Universal electronic-cigarette test: physiochemical characterization of reference e-liquid
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Clinical Research, Volpe Research Center, ADA Foundation, 100 Bureau Drive Stop 8546 NIST, Gaithersburg, MD 20899, USA
School of Engineering, University of Maryland College Park, College Park, MD, USA
Present address: Food and Drug Administration, Silver Spring, MD, USA
Molecular Characterization and Analysis Complex, University of Maryland Baltimore County, Baltimore, MD, USA
Department of Biomedical Engineering, Johns Hopkins University, Baltimore, MD, USA
Department of Chemistry and Biochemistry, University of Maryland College Park, College Park, MD, USA
Publish date: 2017-02-16
Tob. Induc. Dis. 2017;15(February):14
Despite the rising health and safety concerns of e-cigarettes, a universal e-cigarette testing method is still in its early developmental stage. The aim of this study was to develop an e-liquid Reference Material that can be used to improve accuracy and reproducibility of research results, and advance health risk assessment of e-cigarette products.

E-liquid Reference Material was developed by purity assessment, gravimetric measurement, homogeneity testing, and stability testing with material and instrument traceability (adopted from ISO 35:2006E).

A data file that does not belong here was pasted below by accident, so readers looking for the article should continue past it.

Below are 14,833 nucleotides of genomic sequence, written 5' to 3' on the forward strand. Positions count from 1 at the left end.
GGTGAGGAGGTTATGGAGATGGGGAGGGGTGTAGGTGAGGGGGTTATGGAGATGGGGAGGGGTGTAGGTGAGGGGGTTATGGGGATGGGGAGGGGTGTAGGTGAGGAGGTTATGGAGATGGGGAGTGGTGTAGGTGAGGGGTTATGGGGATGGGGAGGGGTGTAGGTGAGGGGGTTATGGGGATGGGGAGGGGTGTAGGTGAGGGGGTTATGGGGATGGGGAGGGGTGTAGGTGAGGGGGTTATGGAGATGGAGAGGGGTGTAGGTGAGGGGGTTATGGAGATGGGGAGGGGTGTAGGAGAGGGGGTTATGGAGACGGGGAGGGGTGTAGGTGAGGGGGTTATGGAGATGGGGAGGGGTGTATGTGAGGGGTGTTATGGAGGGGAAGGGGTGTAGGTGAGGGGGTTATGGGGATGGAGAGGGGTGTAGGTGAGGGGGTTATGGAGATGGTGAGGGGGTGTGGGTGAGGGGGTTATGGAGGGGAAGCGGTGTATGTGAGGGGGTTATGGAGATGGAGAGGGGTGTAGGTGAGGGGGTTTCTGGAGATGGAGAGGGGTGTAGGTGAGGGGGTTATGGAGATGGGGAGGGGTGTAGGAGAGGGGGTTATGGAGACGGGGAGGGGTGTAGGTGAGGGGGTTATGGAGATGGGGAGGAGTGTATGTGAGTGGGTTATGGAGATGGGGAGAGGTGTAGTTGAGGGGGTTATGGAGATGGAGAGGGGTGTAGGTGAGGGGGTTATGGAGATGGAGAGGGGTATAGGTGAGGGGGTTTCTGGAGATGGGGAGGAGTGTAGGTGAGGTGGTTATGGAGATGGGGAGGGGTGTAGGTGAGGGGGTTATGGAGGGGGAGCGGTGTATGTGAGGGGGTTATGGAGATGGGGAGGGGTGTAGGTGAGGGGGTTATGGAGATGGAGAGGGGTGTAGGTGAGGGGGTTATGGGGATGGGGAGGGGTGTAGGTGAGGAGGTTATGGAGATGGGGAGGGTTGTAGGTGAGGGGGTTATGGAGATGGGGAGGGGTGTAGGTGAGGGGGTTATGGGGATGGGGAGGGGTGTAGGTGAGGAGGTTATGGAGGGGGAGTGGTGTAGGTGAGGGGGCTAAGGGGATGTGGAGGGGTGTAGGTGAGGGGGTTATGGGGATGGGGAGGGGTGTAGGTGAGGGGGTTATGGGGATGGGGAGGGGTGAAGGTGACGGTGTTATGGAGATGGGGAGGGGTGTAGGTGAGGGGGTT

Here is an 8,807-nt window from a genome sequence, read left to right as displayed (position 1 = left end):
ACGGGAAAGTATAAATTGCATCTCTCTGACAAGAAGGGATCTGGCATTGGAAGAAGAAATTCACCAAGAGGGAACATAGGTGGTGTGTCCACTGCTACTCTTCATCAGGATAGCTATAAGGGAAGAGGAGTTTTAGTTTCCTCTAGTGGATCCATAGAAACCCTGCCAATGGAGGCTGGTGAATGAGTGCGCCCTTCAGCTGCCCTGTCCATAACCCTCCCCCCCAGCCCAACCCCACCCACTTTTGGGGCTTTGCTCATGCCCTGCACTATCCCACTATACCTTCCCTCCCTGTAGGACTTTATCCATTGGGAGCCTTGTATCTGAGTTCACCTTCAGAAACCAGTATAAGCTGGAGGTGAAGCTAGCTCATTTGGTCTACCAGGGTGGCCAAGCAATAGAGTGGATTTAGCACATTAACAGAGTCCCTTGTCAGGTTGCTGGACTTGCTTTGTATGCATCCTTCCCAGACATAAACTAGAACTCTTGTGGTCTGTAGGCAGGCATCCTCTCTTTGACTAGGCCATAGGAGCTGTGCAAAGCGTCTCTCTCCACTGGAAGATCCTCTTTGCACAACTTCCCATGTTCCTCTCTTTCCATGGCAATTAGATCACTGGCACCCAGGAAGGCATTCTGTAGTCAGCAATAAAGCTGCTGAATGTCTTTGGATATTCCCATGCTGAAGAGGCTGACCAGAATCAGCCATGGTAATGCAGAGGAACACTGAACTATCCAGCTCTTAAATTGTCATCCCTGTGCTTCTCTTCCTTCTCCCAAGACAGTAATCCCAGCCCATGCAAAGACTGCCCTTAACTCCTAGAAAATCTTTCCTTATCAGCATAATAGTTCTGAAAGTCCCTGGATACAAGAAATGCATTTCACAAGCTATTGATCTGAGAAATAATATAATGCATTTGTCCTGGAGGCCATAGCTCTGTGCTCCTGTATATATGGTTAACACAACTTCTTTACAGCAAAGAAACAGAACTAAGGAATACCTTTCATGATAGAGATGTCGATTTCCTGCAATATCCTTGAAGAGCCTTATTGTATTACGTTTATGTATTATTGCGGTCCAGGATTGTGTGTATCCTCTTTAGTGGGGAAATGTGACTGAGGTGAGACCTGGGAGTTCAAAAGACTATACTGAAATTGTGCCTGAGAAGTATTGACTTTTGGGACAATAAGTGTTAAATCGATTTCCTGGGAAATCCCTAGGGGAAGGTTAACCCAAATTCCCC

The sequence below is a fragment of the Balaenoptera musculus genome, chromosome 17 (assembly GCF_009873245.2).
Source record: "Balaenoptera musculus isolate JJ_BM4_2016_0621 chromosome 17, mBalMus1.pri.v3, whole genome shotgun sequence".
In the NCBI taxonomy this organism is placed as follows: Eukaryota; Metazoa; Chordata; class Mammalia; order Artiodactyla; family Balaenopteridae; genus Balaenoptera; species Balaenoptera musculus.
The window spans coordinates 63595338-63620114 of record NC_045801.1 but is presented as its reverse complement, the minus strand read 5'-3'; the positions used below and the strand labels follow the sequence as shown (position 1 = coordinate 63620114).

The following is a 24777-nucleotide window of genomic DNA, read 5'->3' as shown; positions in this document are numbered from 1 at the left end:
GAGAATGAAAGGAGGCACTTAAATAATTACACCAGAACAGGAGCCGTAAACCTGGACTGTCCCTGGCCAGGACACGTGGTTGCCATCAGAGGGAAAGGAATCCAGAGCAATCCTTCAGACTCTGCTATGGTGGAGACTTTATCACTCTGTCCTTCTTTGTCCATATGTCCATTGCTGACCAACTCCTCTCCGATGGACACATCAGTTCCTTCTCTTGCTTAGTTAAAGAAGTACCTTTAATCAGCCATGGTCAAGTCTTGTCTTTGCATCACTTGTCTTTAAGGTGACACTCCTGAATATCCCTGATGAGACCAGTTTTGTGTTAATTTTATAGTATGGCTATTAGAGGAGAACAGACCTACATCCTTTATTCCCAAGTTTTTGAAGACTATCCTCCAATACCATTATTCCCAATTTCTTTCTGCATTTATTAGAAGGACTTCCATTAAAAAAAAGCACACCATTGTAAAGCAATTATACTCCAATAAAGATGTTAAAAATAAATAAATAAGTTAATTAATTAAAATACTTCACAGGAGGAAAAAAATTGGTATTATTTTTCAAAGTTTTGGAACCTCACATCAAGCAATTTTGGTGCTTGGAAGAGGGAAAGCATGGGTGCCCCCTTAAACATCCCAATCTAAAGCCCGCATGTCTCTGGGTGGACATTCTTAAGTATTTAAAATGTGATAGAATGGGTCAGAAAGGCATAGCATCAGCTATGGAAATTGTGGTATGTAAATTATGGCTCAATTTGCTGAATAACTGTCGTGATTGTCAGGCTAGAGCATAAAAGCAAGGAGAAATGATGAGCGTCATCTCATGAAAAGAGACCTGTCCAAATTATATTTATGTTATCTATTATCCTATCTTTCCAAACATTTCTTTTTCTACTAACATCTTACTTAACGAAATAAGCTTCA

Homogeneity tests showed e-liquid Reference Material requires ≥ 1 h rotation at a speed of 5 rpm to reach complete homogeneity. Stability tests showed homogeneity is intact for at least 2 weeks without secondary separation, and e-liquids are stable in 21 °C–50 °C thermocycling conditions up to 72 h. A change in the e-liquid color was first observed at day seven, and progressed to 2- and 16 - fold increase in absorbance by one and 6 months respectively. We found that e-liquids do not have inherent material instabilities such as immiscibility or secondary separation. However, discrepancies in concentration and composition arose mainly due to viscosity of propylene glycol and glycerin. Aerosol generated from the e-liquid Reference Material had 16 chemical-byproducts and was composed of ~634,000 particles of which 38% were Fine Particulate Matters (<0.5 μm in diameter).

The efforts described here to create a standardized e-liquid Reference Material aim to provide unbiased and robust testing parameters that may be useful for researchers, the industry and government agencies. Additionally, the reference e-liquid could open a channel of conversation among different laboratories by providing the means of independent verification and validation while establishing a system of transparency and reproducibility in materials and methods.

Jeffrey J. Kim   
Clinical Research, Volpe Research Center, ADA Foundation, 100 Bureau Drive Stop 8546 NIST, Gaithersburg, MD 20899, USA
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